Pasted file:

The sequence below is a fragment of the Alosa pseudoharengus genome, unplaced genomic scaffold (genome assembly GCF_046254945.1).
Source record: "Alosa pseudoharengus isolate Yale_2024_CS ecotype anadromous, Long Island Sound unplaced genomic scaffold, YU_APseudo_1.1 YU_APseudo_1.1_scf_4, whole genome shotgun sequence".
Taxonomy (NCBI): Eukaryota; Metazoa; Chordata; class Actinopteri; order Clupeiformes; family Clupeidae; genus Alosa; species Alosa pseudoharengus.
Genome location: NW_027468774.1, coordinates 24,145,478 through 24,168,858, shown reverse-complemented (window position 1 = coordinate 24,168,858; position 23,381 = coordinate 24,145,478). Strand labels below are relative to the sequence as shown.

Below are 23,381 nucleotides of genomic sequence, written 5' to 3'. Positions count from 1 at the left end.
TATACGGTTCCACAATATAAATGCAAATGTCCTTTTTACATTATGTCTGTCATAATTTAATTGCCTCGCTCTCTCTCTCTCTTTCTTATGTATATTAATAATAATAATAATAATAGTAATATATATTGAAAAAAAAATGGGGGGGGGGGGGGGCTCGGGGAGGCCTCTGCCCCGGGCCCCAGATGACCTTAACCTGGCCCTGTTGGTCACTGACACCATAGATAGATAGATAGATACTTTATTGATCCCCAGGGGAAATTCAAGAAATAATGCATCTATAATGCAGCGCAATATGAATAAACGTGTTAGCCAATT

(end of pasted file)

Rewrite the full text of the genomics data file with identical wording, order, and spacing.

The sequence below is a fragment of the Alosa pseudoharengus genome, unplaced genomic scaffold (genome assembly GCF_046254945.1).
Source record: "Alosa pseudoharengus isolate Yale_2024_CS ecotype anadromous, Long Island Sound unplaced genomic scaffold, YU_APseudo_1.1 YU_APseudo_1.1_scf_4, whole genome shotgun sequence".
Taxonomy (NCBI): Eukaryota; Metazoa; Chordata; class Actinopteri; order Clupeiformes; family Clupeidae; genus Alosa; species Alosa pseudoharengus.
Genome location: NW_027468774.1, coordinates 24,145,478 through 24,168,858, shown reverse-complemented (window position 1 = coordinate 24,168,858; position 23,381 = coordinate 24,145,478). Strand labels below are relative to the sequence as shown.

Below are 23,381 nucleotides of genomic sequence, written 5' to 3'. Positions count from 1 at the left end.
TATACGGTTCCACAATATAAATGCAAATGTCCTTTTTACATTATGTCTGTCATAATTTAATTGCCTCGCTCTCTCTCTCTCTTTCTTATGTATATTAATAATAATAATAATAATAGTAATATATATTGAAAAAAAAATGGGGGGGGGGGGGGGCTCGGGGAGGCCTCTGCCCCGGGCCCCAGATGACCTTAACCTGGCCCTGTTGGTCACTGACACCATAGATAGATAGATAGATACTTTATTGATCCCCAGGGGAAATTCAAGAAATAATGCATCTATAATGCAGCGCAATATGAATAAACGTGTTAGCCAATT